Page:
or membrane based), assumptions about the storage option and the assumptions about the financial parameters influenced by the policy scenario. Before proceeding to the main content of this paper, it would be useful for the reader to go through some definitions given in the nomenclature section to avoid any ambiguity or misunderstanding while interpreting the results of this paper. In this paper, two parameters of CCS cost estimation have been dealt with, viz, increase in LCOE and the cost of CO2 avoidance. The reader may refer to Rubin [11] for an explanation of such cost parameters. 2. CO2 capture and storage perspectives from India A number of studies have been performed with regards to CCS in India. They include studies ranging from capture to storage perspectives, and covering technological and financial challenges. 2.1. Overall Positioning of CCS in the energy system First of all, it is necessary to understand the role CCS could play in India’s power and industrial sectors. This may be projected in terms of emissions mitigated using CCS or the installed capacity of the plants with CO 2 capture. Alternatively, studies have also estimated using different scenarios, the comparison of CCS with renewable energy deployment. WICEE [12] completed a large system study for CCS in India and this is one of the most exhaustive studies on the subject so far. This study covered almost all aspects of CCS in India, but with regards to feasibility vis-à-vis renewable energy, the following can be noted: x x

The life-cycle GHG emissions of CCS based power plants are 12-20 times more than solar thermal power plants and 4-7 times more than solar PV plants. Renewable power will fare competitively against CCS post-2025 in terms of the cost of electricity.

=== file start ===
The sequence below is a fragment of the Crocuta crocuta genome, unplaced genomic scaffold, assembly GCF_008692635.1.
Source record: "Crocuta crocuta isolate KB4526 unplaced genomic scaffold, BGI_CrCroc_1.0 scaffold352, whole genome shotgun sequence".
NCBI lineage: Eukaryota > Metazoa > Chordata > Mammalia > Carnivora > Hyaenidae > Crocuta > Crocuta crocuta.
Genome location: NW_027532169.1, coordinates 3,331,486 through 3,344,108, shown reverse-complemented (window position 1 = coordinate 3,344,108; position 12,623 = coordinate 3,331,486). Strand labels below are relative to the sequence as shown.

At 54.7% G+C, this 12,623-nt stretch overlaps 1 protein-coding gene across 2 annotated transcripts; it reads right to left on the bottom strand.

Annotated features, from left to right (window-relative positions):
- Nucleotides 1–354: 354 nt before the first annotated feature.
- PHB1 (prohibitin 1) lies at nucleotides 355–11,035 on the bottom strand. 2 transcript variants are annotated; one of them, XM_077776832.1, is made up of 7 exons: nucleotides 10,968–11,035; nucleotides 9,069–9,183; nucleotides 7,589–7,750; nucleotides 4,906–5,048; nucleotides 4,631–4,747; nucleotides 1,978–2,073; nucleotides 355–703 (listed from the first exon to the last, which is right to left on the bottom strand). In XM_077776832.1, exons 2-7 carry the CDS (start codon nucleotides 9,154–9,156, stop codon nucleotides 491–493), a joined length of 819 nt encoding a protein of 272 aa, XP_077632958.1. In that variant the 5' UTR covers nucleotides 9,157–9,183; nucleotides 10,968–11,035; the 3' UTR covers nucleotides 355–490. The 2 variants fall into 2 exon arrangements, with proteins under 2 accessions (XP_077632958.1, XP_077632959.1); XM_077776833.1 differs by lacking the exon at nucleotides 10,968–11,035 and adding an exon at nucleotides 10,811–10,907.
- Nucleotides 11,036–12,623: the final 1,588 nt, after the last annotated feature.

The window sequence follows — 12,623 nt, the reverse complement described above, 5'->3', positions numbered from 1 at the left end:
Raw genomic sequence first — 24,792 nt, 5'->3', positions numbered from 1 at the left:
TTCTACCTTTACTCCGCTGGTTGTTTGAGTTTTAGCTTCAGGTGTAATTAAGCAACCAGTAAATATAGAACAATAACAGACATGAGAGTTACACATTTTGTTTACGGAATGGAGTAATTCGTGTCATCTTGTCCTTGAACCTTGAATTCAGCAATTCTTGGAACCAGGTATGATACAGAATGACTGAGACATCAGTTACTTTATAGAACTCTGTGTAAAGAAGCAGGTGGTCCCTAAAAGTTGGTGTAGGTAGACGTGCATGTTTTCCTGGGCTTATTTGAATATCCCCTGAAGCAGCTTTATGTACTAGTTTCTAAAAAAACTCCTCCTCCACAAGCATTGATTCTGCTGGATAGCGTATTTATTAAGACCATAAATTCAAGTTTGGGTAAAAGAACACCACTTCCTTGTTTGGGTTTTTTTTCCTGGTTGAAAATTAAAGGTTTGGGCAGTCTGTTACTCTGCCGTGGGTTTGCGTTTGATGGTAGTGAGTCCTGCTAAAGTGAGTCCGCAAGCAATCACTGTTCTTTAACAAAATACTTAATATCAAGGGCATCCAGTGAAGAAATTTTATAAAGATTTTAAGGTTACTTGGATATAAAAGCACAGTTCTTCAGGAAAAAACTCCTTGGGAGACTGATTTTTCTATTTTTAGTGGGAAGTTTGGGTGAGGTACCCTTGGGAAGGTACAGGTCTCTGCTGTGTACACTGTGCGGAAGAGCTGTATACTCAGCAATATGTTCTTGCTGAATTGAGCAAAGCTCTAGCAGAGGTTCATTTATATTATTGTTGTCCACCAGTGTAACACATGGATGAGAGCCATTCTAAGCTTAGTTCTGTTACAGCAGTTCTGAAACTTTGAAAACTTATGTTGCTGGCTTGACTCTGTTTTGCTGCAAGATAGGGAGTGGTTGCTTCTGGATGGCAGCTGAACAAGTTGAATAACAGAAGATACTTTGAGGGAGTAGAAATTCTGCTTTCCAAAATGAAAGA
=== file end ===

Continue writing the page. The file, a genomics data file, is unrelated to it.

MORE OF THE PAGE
Garg et al [13] investigated the penetration of CCS in India’s power sector in various policy scenarios using six integrated assessment models (IAMs). They have pointed out a higher degree of CCS deployment in coal and natural gas based power plants with strong policy incentives and more stringent targets for atmospheric stabilization of CO 2. Of course, different models show significant variations in the same scenario, thus necessitating construction of better modeling techniques for such applications. 2.2. Performance analysis of CO2 capture in Indian power plants CO2 capture in power plants leads to significant impacts on their performance. This may be manifested by the derating of the gross/net size of the plant due to the large energy penalty, decrease in the net plant efficiency increase in the consumption of coal, water and other reagents per unit of electricity delivered or the change in the emission rate of various air pollutants Table 1 enlists the studies estimating the energy penalty of CCS in Indian power plants Table 1. Impacts of CO2 capture on the performance of the coal-fired power plants in India Reference and type of capture technique Type of boiler Value Suresh et al [14] – Supercritical and ultra-supercritical 29.79%-31.67% double reheat system Retrofitting Oxyfuel Combustion Karmakar and Kolar [15] – Monethanolamine Subcritical 31-40% (MEA) capture Karmakar et al [16] Subcritical, supercritical and ultra- 29-43% supercritical boilers Singh and Rao [17] – Amine, Ammonia, Subcritical and supercritical boilers 39-53% Membrane, Oxyfuel; use of auxiliary gas boiler

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2.3. Performance analysis of CO2 capture in Indian power plants Table 2 shows some of the recent cost estimates for CO 2 capture and storage in the Indian power sector. Study Viebahn et al [18] TERI [19] Rao and Kumar [20] Garg & Shukla [5] Mott Macdonald [21]

Yadav et al [22]

Table 2: Recent estimates of cost penalties due to CCS in coal power plants in India Parameter Value Remarks Increase in LCOE 45-51% Integrated study of the Indian power sector covering all aspects of CCS implementation 47% Studies covering UMPPs only 63-75% Deterministic case studies of four existing power plants Cost of CO2 avoidance US$ 50-60/t-CO2 Estimates based on expert elicitations US$ 35-42/t-CO2 Study covering Ultra Mega Power Plants (for inland sites) (UMPPs) only US$ 36-42/t-CO2 (for coastal sites) US$ 42.3-81.9/t-CO2 Deterministic case studies of several existing power plants considering four capture technologies